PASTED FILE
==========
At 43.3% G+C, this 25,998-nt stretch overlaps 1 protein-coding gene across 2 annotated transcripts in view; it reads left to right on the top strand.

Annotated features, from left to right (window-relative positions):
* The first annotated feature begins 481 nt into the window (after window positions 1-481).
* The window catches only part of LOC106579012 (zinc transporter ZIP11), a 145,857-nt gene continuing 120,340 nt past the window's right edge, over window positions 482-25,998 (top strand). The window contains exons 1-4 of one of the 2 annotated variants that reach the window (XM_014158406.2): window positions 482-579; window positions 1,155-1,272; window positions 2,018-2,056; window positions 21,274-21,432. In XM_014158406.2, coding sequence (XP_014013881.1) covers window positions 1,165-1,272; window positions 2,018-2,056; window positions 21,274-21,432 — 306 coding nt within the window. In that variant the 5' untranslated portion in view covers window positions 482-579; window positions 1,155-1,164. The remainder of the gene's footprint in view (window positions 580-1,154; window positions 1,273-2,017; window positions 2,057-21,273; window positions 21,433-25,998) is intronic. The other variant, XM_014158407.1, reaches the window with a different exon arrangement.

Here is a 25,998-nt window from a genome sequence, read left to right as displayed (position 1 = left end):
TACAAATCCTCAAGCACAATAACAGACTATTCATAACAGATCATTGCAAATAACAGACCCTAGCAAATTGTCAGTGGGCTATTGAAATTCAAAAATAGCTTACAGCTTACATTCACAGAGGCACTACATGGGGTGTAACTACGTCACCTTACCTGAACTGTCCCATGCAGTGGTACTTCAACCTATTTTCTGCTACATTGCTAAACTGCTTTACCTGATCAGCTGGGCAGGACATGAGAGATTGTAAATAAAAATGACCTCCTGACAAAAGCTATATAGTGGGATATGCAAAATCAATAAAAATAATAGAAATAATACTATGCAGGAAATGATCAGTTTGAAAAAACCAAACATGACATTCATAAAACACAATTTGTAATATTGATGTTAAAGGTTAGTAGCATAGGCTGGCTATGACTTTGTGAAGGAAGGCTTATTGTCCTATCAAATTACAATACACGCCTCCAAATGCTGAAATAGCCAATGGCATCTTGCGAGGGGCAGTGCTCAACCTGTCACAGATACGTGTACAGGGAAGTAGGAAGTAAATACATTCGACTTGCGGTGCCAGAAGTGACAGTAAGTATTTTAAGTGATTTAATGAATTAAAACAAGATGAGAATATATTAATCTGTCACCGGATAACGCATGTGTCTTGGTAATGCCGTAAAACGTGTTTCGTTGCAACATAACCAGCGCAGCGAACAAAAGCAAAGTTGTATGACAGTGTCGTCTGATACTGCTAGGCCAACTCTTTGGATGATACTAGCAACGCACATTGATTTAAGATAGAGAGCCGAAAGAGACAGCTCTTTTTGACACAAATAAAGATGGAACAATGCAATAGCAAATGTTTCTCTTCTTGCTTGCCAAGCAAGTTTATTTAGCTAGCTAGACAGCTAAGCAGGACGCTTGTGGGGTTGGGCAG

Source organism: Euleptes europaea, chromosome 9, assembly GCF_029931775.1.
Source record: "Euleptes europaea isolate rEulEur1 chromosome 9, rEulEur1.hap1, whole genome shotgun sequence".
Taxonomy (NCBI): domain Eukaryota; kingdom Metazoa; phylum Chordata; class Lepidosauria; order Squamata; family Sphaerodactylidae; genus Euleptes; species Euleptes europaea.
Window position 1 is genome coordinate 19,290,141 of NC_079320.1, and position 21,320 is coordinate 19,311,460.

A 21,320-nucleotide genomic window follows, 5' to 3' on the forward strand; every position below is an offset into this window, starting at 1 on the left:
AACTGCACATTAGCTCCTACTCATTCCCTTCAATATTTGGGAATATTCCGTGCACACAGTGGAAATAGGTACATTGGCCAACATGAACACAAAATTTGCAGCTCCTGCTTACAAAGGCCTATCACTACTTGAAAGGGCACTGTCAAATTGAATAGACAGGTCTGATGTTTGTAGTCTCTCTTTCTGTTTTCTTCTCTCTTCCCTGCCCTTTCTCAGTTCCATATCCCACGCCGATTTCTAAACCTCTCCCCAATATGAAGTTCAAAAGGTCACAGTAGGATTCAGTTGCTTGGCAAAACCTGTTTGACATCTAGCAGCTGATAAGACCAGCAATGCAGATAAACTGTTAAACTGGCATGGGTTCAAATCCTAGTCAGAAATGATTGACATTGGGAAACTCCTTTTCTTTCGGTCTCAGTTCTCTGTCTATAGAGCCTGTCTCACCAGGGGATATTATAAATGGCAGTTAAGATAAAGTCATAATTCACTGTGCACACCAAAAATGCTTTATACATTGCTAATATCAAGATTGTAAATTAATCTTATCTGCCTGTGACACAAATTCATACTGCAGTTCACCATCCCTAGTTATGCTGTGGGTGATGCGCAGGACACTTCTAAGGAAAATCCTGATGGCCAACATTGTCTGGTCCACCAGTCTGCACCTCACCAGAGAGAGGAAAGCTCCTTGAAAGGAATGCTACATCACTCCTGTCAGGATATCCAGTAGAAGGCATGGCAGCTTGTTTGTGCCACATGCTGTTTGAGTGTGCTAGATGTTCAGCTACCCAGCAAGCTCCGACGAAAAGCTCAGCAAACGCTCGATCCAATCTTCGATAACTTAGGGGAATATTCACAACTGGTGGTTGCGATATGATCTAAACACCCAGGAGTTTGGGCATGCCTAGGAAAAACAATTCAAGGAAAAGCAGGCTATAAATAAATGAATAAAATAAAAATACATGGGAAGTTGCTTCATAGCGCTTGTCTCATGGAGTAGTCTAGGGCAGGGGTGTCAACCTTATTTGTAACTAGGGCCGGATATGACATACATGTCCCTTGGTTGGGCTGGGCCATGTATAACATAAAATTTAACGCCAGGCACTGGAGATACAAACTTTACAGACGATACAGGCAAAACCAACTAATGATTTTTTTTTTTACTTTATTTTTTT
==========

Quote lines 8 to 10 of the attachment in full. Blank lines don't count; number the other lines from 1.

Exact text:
Source record: "Euleptes europaea isolate rEulEur1 chromosome 9, rEulEur1.hap1, whole genome shotgun sequence".
Taxonomy (NCBI): domain Eukaryota; kingdom Metazoa; phylum Chordata; class Lepidosauria; order Squamata; family Sphaerodactylidae; genus Euleptes; species Euleptes europaea.
Window position 1 is genome coordinate 19,290,141 of NC_079320.1, and position 21,320 is coordinate 19,311,460.